Sherlock Holmes: The Awakened, created by Frogwares, is a remake of the 2007 game that pits Sir Arthur Conan Doyle’s famous detective duo against the madness of Lovecraft’s Cthulhu mythos.
Firstly, let me make note that I never played the original or the remaster. With that in mind, this version has so many questionable design choices that it made me seek out an old playthrough after the fact just to try to get a better understanding of the new one.
For a game that lets you play as the world’s most perceptive super sleuth, there is a frightening lack of elegance and intimacy to the investigation process. You walk around and click on items that have a small white circle hovering over top. At designated areas you can take a slightly closer look and move across an item until the reticle turns yellow. In this manner you collect clues that you combine to formulate ideas in your mind palace. Sherlock can also recreate investigation scenes in his head, which can only be solved once you’ve collected enough clues.
It feels cold, automated, and necessary because the story logic is either dull or difficult to follow at times. Some of Sherlock’s deductions are massive leaps based on nothing paired with more sensible thoughts, like thinking that someone tried to poison him with a cactus compared to the more likely event that someone dropped their plant while enroute to work. It works when you’re playing as Watson, not just because of the way he is depicted in the books, but because you can’t access investigation mode with Watson, so brash assumptions fit his character’s limitations.
As this is the duo’s first major case together, there’s as much emphasis placed on the relationship of Holmes and Watson as there is on the doomsday cult they’re chasing across the world. While I am incredibly fond of Watson’s characterization, and the origin of Sherlock’s obsessively logical mind, I am not a fan of this clueless rendition of Holmes. He’s naive, arrogant, and is rightfully reprimanded for being so early on. That’s before the tendrils of madness make their way into his mind.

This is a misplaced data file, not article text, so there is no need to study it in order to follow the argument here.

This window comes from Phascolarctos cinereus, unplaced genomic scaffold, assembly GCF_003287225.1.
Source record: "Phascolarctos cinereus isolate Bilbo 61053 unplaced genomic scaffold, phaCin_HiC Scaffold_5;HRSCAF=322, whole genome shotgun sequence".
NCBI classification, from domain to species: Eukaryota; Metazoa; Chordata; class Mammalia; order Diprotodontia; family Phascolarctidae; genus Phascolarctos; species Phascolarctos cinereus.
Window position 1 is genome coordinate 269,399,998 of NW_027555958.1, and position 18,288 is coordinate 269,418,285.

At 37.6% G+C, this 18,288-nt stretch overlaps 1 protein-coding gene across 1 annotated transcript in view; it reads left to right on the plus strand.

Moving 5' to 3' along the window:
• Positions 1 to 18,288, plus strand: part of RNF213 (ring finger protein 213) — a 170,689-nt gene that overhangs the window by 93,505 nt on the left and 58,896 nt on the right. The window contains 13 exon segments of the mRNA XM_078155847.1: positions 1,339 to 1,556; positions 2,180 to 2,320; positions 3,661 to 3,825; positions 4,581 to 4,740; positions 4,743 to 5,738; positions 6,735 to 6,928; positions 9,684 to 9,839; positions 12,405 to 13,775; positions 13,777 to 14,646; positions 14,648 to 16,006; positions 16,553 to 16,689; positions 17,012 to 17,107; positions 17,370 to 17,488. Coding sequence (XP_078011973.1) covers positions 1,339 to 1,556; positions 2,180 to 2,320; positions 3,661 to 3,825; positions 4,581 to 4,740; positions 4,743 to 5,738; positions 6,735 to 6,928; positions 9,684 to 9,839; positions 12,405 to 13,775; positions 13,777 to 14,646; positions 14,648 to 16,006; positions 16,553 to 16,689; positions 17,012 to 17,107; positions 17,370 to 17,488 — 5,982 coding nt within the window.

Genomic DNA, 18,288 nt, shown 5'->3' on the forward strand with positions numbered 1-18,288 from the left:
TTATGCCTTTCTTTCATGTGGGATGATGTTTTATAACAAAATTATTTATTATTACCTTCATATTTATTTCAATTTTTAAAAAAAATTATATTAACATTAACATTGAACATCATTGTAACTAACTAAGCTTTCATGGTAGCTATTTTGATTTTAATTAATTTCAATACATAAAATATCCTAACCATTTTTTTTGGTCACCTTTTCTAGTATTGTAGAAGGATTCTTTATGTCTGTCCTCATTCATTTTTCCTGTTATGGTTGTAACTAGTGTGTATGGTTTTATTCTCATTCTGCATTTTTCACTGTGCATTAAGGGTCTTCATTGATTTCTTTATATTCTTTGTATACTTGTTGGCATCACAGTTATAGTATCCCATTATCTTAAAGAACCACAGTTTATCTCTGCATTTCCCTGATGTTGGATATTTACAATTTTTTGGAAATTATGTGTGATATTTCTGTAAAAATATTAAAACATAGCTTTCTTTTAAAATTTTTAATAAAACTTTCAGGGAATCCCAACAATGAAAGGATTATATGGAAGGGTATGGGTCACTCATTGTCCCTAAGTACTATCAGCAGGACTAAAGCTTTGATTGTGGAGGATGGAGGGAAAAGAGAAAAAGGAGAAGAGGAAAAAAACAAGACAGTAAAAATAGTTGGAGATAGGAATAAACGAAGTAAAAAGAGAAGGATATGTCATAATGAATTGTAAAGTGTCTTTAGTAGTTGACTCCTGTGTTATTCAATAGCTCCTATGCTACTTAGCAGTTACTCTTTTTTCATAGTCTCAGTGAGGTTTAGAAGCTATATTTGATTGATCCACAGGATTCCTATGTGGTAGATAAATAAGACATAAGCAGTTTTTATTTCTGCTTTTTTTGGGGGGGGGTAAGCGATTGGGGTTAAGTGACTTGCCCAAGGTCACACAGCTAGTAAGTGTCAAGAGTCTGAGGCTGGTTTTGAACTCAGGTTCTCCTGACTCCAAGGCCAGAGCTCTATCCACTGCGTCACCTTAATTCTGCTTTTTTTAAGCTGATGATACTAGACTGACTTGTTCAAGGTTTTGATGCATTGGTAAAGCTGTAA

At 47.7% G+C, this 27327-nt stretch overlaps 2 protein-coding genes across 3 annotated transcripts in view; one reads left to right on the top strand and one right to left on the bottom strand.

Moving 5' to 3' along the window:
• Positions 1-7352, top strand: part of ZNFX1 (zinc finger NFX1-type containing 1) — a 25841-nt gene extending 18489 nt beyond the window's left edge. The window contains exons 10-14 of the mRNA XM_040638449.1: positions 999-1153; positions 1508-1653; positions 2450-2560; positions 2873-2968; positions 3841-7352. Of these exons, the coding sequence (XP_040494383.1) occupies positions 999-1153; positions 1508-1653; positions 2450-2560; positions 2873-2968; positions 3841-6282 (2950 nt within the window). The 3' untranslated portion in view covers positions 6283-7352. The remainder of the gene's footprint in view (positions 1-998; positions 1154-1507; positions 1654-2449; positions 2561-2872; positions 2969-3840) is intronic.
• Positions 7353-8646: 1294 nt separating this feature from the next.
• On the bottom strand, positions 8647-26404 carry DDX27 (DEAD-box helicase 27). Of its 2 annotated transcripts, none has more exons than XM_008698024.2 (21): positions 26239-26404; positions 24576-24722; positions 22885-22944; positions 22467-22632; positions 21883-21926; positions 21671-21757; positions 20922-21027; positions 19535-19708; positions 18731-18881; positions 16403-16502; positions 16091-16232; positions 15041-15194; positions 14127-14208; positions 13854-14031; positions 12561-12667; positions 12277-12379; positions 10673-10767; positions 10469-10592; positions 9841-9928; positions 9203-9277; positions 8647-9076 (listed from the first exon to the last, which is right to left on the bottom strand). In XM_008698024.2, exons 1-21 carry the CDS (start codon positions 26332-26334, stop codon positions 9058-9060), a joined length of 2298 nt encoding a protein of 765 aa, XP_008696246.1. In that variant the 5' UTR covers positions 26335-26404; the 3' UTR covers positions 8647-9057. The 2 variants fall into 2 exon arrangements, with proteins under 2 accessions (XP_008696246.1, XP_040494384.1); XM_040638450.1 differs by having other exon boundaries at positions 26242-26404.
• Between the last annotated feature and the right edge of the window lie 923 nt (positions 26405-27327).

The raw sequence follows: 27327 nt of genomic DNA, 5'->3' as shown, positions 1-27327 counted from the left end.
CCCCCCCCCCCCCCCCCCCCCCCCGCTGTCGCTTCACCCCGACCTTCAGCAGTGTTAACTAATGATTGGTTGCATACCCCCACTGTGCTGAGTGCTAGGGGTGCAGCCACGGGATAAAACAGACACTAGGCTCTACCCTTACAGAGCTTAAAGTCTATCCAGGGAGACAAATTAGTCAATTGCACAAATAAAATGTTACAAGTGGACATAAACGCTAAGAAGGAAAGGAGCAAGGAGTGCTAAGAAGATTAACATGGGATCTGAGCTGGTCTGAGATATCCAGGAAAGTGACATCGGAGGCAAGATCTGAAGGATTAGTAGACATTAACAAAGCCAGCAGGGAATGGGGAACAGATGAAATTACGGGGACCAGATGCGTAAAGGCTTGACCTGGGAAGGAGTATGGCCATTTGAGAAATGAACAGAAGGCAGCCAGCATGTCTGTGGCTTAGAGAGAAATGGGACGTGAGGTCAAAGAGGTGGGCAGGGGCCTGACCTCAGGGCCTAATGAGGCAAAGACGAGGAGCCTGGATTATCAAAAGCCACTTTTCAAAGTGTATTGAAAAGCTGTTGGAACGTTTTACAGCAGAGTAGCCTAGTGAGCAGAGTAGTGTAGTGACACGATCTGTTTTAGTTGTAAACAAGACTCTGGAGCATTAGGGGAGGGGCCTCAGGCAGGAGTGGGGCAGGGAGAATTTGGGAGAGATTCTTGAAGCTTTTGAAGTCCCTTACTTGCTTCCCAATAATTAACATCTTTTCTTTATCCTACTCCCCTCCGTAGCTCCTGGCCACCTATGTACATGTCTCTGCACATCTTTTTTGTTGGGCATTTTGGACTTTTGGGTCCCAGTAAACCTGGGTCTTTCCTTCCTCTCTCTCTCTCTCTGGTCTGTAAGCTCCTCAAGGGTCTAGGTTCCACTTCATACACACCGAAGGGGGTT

Sherlock is routinely sucked into a maddening hellscape devoid of reason, but finding the logic within a realm of the illogical is my favorite part of the entire ordeal. The hazy green abyss is where the graphical and audio overhaul truly shines. Figuring out environmental clues in an eldritch void is much more fulfilling and cannot be brute-forced like the ones in the real world. However, these parts are so few and far between that I can’t help but wish Frogwares had completely committed to investigating within the Cthulhu mythos.
As it stands, this game falls prey to its own desire to splice together a faithful retelling of the original, and to balance Sherlock’s reasoning skills with Cthulu’s unreasonable madness. There are captivating set pieces like the bayou, but the core gameplay loop serves the narrative first and foremost. There isn’t much of an immersive investigative process, and the thrill of solving puzzles isn’t present. In its place is a rigid collectathon that encourages brute-forcing your way through every encounter. The original struck a fine balance between solving and speculating, but this one pushes the balance heavily towards the speculation of the unknown.
Sherlock Holmes: The Awakened is available now for $39.99 on PC, PlayStation 4 and 5, Xbox One, Xbox Series X | S, and Nintendo Switch.
Watch the Review in 3 Minutes for Sherlock Holmes: The Awakened.